TERMINÄNDERUNG: Mass photometry: weighing molecules with light

Berliner Physikalisches Kolloquium

Th, 06.05.2021 18:30  –   Th, 06.05.2021 20:00
Prof. Dr. Philipp Kukura, Physical and Theoretical Chemistry Laboratory, Department of Chemistry,
Magnus-Haus Berlin
Am Kupfergraben 7, 10117 Berlin, Germany

Event partner:
Magnus-Haus Berlin , Freie Universität Berlin , Humboldt-Universität zu Berlin , Technische Universität Berlin , Universität Potsdam , Wilhelm und Else Heraeus-Stiftung , Physikalische Gesellschaft zu Berlin e. V.
Contact person:
Andreas Böttcher,
DPG Association:
Physikalische Gesellschaft zu Berlin e. V., Regionalverband Berlin/Brandenburg der Deutschen Physikalischen Gesellschaft e. V. (PGzB)  
External Link:


Dieser Vortrag kann nicht zum ursprünglich geplanten Termin (6. Mai 2021) stattfinden. Er wird am 7. Oktober 2021 nachgeholt - siehe neue Ankündigung.

Eine gemeinsame Veranstaltung der Physikalischen Gesellschaft zu Berlin e.V., der Freien Universität Berlin, der Humboldt-Universität zu Berlin, der Technischen Universität Berlin und der Universität Potsdam ‒ gefördert durch die Wilhelm und Else Heraeus-Stiftung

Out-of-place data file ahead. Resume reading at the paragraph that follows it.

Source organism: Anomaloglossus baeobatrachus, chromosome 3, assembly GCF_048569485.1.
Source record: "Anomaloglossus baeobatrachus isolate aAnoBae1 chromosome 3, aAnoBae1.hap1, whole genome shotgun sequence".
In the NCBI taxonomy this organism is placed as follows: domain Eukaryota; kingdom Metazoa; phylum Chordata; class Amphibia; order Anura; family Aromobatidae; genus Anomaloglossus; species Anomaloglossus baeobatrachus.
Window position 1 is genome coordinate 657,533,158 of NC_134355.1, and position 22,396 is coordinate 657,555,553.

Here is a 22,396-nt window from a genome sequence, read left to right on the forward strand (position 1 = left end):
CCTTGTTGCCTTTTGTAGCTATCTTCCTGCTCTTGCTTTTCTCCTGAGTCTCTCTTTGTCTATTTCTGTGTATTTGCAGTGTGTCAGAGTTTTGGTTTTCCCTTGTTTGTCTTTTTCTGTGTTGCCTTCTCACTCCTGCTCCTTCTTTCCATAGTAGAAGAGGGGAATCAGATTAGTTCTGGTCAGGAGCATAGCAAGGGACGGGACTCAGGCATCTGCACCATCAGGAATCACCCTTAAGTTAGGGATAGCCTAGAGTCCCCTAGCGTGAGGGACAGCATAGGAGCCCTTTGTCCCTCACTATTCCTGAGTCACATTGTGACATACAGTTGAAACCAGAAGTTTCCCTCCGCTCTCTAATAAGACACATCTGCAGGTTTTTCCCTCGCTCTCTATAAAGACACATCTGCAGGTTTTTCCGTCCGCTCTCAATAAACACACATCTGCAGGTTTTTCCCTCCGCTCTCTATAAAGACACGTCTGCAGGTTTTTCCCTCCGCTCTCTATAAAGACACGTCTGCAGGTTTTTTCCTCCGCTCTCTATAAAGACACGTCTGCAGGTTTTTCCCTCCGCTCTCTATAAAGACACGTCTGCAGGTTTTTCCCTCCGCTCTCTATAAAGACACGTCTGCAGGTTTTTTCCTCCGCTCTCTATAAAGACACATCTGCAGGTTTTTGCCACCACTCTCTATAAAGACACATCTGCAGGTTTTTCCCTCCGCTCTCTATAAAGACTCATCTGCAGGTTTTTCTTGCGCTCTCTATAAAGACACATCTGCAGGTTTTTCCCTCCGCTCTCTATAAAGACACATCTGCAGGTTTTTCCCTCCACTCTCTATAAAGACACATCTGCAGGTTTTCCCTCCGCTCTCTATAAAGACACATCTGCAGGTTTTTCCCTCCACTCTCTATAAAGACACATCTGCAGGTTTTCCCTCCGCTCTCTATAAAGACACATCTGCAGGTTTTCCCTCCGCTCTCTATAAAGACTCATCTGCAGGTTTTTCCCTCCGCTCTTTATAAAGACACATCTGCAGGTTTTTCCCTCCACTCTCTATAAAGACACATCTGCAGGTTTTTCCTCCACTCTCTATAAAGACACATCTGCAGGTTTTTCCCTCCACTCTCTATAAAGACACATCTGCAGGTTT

Interactions between biomolecules control the processes of life in health, and their malfunction in disease, making their characterization and quantification essential to our understanding of the underlying molecular mechanisms. I will introduce mass photometry, the accurate mass measurement of individual molecules in solution by light scattering, as a general approach for studying biomolecular mechanisms, bridging mass spectrometry and light microscopy. This unique combination of measurement principles and obtainable information results in broad applicability with the ability to accurately determine the relative amounts of species in complex mixtures without the need for labels or other sample modifications enabling study of interaction stoichiometries, energetics and kinetics. I will demonstrate the power of these measurements by revealing the molecular mechanisms, enabled by the measurement of the underlying physicochemical parameters, of fundamental processes in biology such as filament formation and self-assembly on membranes. These results establish mass photometry as a powerful, solution-based, label-free, yet single molecule method to quantify and thereby study biomolecular structure and interactions. In combination with future improvements in both technical capabilities and assays, mass photometry could make significant headway towards the ultimate goal of revealing biomolecular mechanisms directly at the molecular level.

Moderation: Karsten Heyne, Freie Universität Berlin